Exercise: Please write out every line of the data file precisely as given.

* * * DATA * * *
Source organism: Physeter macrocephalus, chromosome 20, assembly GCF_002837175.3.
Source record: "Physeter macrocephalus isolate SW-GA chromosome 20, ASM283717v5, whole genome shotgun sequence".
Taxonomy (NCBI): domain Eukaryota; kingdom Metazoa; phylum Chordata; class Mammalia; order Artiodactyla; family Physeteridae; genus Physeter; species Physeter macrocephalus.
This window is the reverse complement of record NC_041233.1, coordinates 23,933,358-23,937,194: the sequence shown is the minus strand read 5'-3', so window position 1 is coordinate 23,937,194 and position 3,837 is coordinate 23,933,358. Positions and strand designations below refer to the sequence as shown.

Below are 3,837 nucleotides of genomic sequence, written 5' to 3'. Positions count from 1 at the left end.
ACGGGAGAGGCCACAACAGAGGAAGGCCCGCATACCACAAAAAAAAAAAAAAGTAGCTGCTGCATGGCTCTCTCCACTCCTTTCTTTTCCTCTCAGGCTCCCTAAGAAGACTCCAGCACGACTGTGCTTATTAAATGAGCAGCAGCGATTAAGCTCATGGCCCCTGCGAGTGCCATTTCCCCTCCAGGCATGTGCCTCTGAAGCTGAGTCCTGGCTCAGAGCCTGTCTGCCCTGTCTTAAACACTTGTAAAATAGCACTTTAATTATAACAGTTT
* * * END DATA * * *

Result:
Source organism: Physeter macrocephalus, chromosome 20, assembly GCF_002837175.3.
Source record: "Physeter macrocephalus isolate SW-GA chromosome 20, ASM283717v5, whole genome shotgun sequence".
Taxonomy (NCBI): domain Eukaryota; kingdom Metazoa; phylum Chordata; class Mammalia; order Artiodactyla; family Physeteridae; genus Physeter; species Physeter macrocephalus.
This window is the reverse complement of record NC_041233.1, coordinates 23,933,358-23,937,194: the sequence shown is the minus strand read 5'-3', so window position 1 is coordinate 23,937,194 and position 3,837 is coordinate 23,933,358. Positions and strand designations below refer to the sequence as shown.

Below are 3,837 nucleotides of genomic sequence, written 5' to 3'. Positions count from 1 at the left end.
ACGGGAGAGGCCACAACAGAGGAAGGCCCGCATACCACAAAAAAAAAAAAAAGTAGCTGCTGCATGGCTCTCTCCACTCCTTTCTTTTCCTCTCAGGCTCCCTAAGAAGACTCCAGCACGACTGTGCTTATTAAATGAGCAGCAGCGATTAAGCTCATGGCCCCTGCGAGTGCCATTTCCCCTCCAGGCATGTGCCTCTGAAGCTGAGTCCTGGCTCAGAGCCTGTCTGCCCTGTCTTAAACACTTGTAAAATAGCACTTTAATTATAACAGTTT